I happen to be filling the few spare hours of this past week by re-watching my friend Ken Burns' Jazz documentary and was literally pulling my shoes on to head over to the hospital yesterday when it came to the story of the great Billie Holiday and the still-startling anti-lynching song "Strange Fruit."
Not long ago, my father, who abandoned baseball because his team traded his favorite players (Yankees; Steve Souchock, George Stirnweiss; 1948, 1950; yes, we carry grudges), mentioned to me that he'd seen Satchel Paige pitch at Yankee Stadium, for the New York Black Yankees. "It never occurred to me, it never occurred to anybody I knew, that he couldn't play for the other Yankees. We just assumed he didn't want to. That none of them wanted to."
Fatal racism, passive racism, self-rationalized racism. It all blended together for me yesterday, and it led me to think about the Tea Party group, who they are, who they aren't, and what they're afraid of.
I'm a little crushed for time against the show deadline tonight, but here is an excerpt.
There are a few moments of anger in here, but mostly it's a series of more even-toned questions for these people:
The whole of the "anger at government" movement is predicated on this.
Times are tough, the future is confusing, the threat from those who would dismantle our way of life is real (as if we weren't to some extent doing it for them). And the president is black. But you can't come out and say that's why you are scared. Say that, and in all but the lifeless fringes of our society, you are an outcast.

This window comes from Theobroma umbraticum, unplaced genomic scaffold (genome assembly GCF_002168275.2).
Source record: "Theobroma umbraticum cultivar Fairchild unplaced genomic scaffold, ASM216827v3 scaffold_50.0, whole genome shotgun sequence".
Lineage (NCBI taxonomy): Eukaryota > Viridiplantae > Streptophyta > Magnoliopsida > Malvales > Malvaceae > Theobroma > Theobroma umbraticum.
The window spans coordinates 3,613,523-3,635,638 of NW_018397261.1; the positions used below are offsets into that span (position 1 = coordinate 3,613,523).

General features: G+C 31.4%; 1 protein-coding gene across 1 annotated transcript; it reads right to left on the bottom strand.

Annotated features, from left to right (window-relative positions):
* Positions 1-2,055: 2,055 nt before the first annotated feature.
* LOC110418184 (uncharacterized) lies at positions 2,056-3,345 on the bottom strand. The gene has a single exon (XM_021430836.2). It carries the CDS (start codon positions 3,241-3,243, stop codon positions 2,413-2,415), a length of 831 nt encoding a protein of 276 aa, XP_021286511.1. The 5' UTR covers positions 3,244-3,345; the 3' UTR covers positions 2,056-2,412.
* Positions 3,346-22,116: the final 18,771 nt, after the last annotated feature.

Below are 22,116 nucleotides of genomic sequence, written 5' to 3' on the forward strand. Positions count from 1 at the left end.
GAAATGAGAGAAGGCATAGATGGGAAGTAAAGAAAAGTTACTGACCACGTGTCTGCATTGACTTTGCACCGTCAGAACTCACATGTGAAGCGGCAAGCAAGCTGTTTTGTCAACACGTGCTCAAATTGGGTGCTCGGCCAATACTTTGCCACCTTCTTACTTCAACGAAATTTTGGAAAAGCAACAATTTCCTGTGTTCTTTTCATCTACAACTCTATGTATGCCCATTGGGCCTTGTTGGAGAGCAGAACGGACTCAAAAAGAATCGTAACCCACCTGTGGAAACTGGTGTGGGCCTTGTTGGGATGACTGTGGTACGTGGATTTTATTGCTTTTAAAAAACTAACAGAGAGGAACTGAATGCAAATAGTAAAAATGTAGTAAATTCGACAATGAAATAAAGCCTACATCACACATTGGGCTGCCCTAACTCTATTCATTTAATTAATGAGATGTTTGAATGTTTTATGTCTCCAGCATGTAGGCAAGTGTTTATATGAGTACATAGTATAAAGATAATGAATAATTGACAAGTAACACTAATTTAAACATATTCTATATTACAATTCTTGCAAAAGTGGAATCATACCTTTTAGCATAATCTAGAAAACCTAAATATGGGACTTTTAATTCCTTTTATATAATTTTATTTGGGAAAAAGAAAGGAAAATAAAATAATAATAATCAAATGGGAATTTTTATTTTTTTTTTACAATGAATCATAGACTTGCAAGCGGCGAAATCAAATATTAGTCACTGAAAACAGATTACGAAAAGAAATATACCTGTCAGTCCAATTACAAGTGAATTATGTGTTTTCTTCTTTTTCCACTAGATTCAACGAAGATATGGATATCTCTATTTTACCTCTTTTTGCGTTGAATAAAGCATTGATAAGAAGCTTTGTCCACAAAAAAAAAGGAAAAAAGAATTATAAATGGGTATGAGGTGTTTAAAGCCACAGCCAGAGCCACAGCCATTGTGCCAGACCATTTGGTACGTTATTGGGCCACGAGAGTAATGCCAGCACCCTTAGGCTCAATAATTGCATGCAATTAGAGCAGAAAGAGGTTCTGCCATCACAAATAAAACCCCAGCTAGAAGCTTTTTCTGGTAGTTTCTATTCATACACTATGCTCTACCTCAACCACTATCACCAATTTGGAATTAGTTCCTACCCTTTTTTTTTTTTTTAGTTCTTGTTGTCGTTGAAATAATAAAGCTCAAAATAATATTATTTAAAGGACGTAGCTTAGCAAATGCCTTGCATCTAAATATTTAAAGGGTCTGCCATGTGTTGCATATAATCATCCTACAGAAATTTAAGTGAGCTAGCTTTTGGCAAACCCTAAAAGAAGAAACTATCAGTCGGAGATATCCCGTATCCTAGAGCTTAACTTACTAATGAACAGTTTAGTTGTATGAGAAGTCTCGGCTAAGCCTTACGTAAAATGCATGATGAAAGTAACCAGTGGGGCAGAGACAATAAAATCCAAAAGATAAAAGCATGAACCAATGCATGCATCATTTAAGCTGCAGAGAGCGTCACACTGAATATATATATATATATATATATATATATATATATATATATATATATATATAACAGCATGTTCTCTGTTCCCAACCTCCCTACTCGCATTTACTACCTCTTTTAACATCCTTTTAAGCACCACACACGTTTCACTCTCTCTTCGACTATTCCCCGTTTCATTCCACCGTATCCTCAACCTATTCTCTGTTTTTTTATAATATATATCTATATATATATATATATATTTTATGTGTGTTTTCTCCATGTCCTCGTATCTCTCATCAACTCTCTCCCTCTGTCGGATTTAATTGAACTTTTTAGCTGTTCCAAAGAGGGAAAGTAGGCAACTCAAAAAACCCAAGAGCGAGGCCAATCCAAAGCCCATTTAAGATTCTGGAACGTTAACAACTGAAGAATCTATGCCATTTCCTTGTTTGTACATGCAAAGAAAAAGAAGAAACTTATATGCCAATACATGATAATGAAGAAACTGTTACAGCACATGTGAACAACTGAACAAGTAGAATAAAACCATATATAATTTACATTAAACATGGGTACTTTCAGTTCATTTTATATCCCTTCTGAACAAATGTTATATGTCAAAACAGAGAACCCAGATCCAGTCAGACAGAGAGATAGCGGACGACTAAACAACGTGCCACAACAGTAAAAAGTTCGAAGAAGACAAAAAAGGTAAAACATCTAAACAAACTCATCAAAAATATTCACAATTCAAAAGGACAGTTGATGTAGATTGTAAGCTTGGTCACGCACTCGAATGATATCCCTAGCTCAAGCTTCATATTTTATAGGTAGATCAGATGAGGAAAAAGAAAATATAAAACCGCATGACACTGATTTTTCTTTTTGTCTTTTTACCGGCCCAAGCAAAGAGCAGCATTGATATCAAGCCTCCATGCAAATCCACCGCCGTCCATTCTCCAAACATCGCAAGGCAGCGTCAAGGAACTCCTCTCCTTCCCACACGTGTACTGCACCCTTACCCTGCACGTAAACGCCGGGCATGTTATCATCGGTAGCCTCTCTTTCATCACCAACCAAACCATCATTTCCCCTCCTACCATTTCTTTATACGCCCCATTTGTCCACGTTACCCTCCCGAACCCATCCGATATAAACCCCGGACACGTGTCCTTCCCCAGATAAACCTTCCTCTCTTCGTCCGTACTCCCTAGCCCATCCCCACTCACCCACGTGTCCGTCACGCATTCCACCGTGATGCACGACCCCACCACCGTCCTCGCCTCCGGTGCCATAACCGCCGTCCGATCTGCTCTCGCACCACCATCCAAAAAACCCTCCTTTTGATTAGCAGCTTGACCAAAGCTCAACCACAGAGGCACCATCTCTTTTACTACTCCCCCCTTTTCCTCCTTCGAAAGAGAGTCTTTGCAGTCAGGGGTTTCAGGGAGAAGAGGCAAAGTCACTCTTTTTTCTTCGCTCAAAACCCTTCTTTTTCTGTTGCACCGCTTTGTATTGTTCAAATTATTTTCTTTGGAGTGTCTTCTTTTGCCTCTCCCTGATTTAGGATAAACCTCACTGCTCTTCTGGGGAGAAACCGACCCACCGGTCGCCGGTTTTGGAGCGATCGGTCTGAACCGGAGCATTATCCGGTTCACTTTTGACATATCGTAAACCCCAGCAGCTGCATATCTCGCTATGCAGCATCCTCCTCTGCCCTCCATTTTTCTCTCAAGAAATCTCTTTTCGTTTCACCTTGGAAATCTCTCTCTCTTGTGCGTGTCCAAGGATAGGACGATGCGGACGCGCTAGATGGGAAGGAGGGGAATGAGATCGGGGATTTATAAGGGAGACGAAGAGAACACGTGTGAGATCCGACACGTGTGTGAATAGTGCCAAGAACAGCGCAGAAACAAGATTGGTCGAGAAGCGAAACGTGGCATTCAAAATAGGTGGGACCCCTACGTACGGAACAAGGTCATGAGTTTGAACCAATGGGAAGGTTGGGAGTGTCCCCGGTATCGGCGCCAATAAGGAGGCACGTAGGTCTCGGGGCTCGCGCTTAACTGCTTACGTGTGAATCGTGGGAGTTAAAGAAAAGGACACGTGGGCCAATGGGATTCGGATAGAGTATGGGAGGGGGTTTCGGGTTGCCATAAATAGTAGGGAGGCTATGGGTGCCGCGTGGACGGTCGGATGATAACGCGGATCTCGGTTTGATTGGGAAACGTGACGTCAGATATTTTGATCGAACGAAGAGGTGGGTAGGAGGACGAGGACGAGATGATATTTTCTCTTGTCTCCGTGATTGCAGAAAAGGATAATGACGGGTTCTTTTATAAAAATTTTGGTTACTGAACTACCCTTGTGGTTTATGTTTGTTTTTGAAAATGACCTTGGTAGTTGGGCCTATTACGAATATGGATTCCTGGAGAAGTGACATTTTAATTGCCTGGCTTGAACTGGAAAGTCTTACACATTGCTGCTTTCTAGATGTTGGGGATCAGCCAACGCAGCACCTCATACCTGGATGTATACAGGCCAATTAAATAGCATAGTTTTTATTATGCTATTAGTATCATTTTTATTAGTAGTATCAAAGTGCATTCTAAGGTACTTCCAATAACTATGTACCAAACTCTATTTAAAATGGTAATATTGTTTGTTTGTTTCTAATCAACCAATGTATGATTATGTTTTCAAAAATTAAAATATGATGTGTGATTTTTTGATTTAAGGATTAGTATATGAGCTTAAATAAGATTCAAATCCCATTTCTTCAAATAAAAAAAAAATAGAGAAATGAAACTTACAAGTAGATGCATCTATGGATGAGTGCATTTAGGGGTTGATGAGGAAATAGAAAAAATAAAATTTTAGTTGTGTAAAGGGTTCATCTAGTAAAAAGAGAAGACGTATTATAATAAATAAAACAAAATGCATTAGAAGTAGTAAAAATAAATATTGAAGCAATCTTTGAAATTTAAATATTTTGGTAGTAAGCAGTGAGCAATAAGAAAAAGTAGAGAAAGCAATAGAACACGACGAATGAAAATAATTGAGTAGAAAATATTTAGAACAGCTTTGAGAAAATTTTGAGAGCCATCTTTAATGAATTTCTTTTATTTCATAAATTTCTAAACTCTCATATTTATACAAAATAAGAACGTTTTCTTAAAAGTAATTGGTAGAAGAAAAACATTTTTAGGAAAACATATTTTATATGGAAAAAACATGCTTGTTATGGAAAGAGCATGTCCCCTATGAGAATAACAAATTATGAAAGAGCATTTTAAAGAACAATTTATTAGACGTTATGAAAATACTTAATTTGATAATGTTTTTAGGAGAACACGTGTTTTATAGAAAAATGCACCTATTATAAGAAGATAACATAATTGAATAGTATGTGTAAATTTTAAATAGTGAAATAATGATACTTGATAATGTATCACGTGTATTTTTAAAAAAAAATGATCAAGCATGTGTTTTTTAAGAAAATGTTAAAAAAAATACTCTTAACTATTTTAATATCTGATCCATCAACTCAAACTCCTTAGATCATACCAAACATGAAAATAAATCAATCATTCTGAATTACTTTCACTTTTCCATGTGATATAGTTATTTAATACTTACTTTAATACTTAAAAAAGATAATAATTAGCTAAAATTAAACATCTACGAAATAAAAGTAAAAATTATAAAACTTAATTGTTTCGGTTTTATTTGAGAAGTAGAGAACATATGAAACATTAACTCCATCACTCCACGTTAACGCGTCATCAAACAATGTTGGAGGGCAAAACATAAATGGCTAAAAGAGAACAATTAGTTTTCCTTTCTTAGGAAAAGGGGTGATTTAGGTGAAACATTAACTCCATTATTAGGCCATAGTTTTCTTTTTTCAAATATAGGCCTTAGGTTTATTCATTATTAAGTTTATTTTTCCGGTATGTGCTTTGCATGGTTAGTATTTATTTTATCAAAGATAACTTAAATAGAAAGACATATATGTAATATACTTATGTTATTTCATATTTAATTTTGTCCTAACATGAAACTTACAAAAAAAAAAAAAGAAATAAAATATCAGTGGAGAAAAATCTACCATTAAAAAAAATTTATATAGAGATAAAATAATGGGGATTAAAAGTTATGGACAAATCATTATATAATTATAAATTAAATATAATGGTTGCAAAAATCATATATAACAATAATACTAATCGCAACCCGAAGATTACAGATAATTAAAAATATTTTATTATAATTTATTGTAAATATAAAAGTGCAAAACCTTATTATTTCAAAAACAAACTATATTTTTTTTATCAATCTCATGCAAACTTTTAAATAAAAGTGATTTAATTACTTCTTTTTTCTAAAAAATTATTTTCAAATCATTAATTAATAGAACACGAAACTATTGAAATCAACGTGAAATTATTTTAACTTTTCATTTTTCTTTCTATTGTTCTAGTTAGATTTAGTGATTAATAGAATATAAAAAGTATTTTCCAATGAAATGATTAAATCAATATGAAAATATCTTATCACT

And so this is where the euphemisms come in. Your taxes haven't gone up, the budget deficit is from the last administration's adventurer's war, Grandma is much more likely to be death-paneled by your insurance company, and a socialist president would be one who tried to buy as many voters as possible with tax cuts.
But facts don't matter when you're looking for an excuse to say you hate this president (but not because he's black). Anything you can say out loud without your family and friends bursting into laughter at you, will do.
And I know, if I could listen only to Lincoln on this of all days -- about the better angels of our nature -- I'd know that what we're seeing at the Tea Parties is, at its base... people who are afraid.
Terribly, painfully, cripplingly, blindingly... afraid.
But let me ask all of you who attend these things:
How many black faces do you see at these events?
How many Hispanics? Asians? Gays?
Where are these people?
Surely there must be blacks who think they're being bled by taxation.
Surely there must be Hispanics who think the government should've let the auto industry fail.
Surely there must be people of all colors and creeds who believe in cultural literacy tests and speaking English.
Where are they?
Where are they?